Food Waste Around the World Episode 5: Italy
Food Waste Around the World is a Food Circle’s project aimed at providing information and raising awareness about food waste. The project is designed as a series of interviews with students coming from different countries with the aim of understanding how this issue is tackled and perceived around the world. This is made possible thanks to Sapient, the mother company of Food Circle, which every year offers internships to students from all around the world creating a unique multicultural environment.
Hello, welcome to this interview and thank you for participating in the project ‘food waste around the world’. To start, can you tell me a little bit about yourself and where are you from?
Hello, I am Andrea and I’m from Siracusa, a small city in the south of Italy. I recently graduated from the University of Catania in History, Politics and International Relations. I would like to continue my study with international cooperation and in the future, I would like to work for an organisation or NGO which deals with Human Rights and the environment.
Okay, very interesting, good luck with that! And can you tell me what the food waste situation is in your country? Is that a big issue in Italy?
I think that there are three main levels to consider that are: food production, distribution and consumption. So, at the production level, a large amount of food is wasted, mainly vegetables and fruits only because they are non considered very valuable. At the distribution level, still, a lot of food is wasted but each region has its food bank, which collects food surplus from markets, supermarkets and restaurants. This food is then re-distributed to the poorest families and people in need. At the consumption level, I recently read that 1 out of 4 Italians is aware of the problems connected to food waste but each person on average wastes 1 kg of food daily. So, this is a huge amount of food waste at the end of the year which is translated also in a big economic loss, being our economy strongly based also on the primary sector.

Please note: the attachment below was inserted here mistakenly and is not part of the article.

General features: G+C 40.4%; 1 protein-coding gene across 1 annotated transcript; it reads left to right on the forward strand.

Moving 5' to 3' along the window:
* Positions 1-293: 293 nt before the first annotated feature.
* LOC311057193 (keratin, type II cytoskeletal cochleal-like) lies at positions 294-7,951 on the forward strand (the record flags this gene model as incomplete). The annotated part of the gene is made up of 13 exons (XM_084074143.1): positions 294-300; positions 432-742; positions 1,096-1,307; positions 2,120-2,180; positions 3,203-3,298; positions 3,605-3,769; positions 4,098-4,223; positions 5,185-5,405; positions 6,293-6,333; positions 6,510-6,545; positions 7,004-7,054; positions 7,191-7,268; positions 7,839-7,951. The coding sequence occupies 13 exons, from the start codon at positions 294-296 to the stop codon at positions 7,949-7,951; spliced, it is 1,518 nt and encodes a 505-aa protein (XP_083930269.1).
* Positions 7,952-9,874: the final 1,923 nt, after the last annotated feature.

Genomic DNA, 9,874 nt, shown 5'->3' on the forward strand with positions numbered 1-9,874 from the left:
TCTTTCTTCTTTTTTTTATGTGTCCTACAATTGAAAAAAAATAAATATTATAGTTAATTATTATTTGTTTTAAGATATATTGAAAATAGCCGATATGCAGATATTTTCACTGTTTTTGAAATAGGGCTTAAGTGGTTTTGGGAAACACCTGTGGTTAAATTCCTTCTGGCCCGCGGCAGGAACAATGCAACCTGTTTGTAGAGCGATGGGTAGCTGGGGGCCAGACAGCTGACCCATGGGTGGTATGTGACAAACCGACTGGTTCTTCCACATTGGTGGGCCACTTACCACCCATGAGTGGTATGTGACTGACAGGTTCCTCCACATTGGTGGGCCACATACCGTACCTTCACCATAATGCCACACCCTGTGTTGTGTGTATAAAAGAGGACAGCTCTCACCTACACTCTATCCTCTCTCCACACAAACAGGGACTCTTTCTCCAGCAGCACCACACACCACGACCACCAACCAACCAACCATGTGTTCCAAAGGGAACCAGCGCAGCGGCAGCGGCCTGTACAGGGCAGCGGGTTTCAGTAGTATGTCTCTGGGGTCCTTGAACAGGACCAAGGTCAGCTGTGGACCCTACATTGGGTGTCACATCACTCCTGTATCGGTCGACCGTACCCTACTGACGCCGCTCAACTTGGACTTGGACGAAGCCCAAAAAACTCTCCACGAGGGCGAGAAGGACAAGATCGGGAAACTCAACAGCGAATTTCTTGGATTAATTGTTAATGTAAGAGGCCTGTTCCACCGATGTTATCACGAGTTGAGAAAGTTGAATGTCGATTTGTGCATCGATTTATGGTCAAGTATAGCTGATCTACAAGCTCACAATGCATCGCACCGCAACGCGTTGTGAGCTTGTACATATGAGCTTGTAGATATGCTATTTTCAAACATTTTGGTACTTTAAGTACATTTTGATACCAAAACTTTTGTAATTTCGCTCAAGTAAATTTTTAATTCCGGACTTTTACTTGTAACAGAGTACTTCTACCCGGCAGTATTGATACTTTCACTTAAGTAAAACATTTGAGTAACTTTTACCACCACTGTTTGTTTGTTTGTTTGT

Plus, we are used to having a pretty big quantity of food for each meal and always bread on the table.
That’s a huge amount of food waste indeed. Well, you started your internship with Sapient, but you haven't been here in the Netherlands yet because of the Coronavirus, but previously you told me that you lived in Portugal in the past, so maybe you can tell me if you noticed some differences on how big the food waste issue is and how it is tackled between Italy and Portugal.
Sure, in Portugal, like here in Italy, there are many NGOs and small communities dealing with the food waste issue and I'm sure that there is a food bank that works just like in Italy. Intuitively, I could notice that the Portuguese culture is very similar to the Italian one and also there, the economy is very much based on the primary sector, so I guess the food waste situation is comparable.
Okay, and going back to Italy, we talked about the major sources of food waste, but what about food waste fighters? Who do you think is driving the action to reduce food waste in the country? Is that the government, small organisation, communities?
The government right now is doing much about the issue. So, mainly, the fight against food waste is driven by NGOs and other organisations. The problem is that all these organizations work independently in the various regions therefore the resulting action is fragmented and less effective. Also, they are not distributed equally throughout the country, I'm from the South and here there aren’t as many organizations as in the North or simply they don’t have enough attention.